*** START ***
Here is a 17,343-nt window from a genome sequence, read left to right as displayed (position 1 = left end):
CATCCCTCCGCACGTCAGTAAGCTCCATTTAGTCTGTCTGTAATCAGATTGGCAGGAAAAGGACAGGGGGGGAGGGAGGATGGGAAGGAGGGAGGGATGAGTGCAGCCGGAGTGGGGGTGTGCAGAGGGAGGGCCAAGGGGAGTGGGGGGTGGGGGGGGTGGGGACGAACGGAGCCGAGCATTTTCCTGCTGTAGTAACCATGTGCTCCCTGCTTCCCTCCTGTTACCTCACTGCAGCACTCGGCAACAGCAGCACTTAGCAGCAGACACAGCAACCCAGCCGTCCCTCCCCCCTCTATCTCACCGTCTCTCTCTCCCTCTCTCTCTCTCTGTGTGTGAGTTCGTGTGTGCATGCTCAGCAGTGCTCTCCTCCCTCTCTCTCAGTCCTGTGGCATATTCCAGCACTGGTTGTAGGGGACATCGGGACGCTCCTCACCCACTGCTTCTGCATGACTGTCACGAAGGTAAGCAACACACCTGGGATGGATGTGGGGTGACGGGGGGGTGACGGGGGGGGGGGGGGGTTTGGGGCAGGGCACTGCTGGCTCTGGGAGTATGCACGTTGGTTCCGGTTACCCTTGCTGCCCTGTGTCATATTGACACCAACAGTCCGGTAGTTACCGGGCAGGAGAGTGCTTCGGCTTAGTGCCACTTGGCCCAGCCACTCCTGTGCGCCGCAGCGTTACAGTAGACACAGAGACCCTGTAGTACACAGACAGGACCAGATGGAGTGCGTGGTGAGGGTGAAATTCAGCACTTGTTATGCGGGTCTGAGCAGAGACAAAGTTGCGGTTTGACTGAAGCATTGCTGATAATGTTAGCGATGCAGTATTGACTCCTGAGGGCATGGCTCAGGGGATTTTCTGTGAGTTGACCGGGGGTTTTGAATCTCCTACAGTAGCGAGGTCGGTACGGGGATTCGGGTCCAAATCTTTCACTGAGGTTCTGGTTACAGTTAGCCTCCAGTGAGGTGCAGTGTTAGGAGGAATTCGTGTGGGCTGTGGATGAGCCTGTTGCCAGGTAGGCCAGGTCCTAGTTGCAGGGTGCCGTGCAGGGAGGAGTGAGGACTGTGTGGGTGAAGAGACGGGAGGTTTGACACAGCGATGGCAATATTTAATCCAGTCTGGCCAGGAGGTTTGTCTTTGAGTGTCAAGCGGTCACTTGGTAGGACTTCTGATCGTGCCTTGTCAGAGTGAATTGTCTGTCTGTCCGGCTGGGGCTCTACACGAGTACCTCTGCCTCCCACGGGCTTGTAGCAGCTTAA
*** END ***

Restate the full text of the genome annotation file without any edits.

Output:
Here is a 17,343-nt window from a genome sequence, read left to right as displayed (position 1 = left end):
CATCCCTCCGCACGTCAGTAAGCTCCATTTAGTCTGTCTGTAATCAGATTGGCAGGAAAAGGACAGGGGGGGAGGGAGGATGGGAAGGAGGGAGGGATGAGTGCAGCCGGAGTGGGGGTGTGCAGAGGGAGGGCCAAGGGGAGTGGGGGGTGGGGGGGGTGGGGACGAACGGAGCCGAGCATTTTCCTGCTGTAGTAACCATGTGCTCCCTGCTTCCCTCCTGTTACCTCACTGCAGCACTCGGCAACAGCAGCACTTAGCAGCAGACACAGCAACCCAGCCGTCCCTCCCCCCTCTATCTCACCGTCTCTCTCTCCCTCTCTCTCTCTCTGTGTGTGAGTTCGTGTGTGCATGCTCAGCAGTGCTCTCCTCCCTCTCTCTCAGTCCTGTGGCATATTCCAGCACTGGTTGTAGGGGACATCGGGACGCTCCTCACCCACTGCTTCTGCATGACTGTCACGAAGGTAAGCAACACACCTGGGATGGATGTGGGGTGACGGGGGGGTGACGGGGGGGGGGGGGGGTTTGGGGCAGGGCACTGCTGGCTCTGGGAGTATGCACGTTGGTTCCGGTTACCCTTGCTGCCCTGTGTCATATTGACACCAACAGTCCGGTAGTTACCGGGCAGGAGAGTGCTTCGGCTTAGTGCCACTTGGCCCAGCCACTCCTGTGCGCCGCAGCGTTACAGTAGACACAGAGACCCTGTAGTACACAGACAGGACCAGATGGAGTGCGTGGTGAGGGTGAAATTCAGCACTTGTTATGCGGGTCTGAGCAGAGACAAAGTTGCGGTTTGACTGAAGCATTGCTGATAATGTTAGCGATGCAGTATTGACTCCTGAGGGCATGGCTCAGGGGATTTTCTGTGAGTTGACCGGGGGTTTTGAATCTCCTACAGTAGCGAGGTCGGTACGGGGATTCGGGTCCAAATCTTTCACTGAGGTTCTGGTTACAGTTAGCCTCCAGTGAGGTGCAGTGTTAGGAGGAATTCGTGTGGGCTGTGGATGAGCCTGTTGCCAGGTAGGCCAGGTCCTAGTTGCAGGGTGCCGTGCAGGGAGGAGTGAGGACTGTGTGGGTGAAGAGACGGGAGGTTTGACACAGCGATGGCAATATTTAATCCAGTCTGGCCAGGAGGTTTGTCTTTGAGTGTCAAGCGGTCACTTGGTAGGACTTCTGATCGTGCCTTGTCAGAGTGAATTGTCTGTCTGTCCGGCTGGGGCTCTACACGAGTACCTCTGCCTCCCACGGGCTTGTAGCAGCTTAA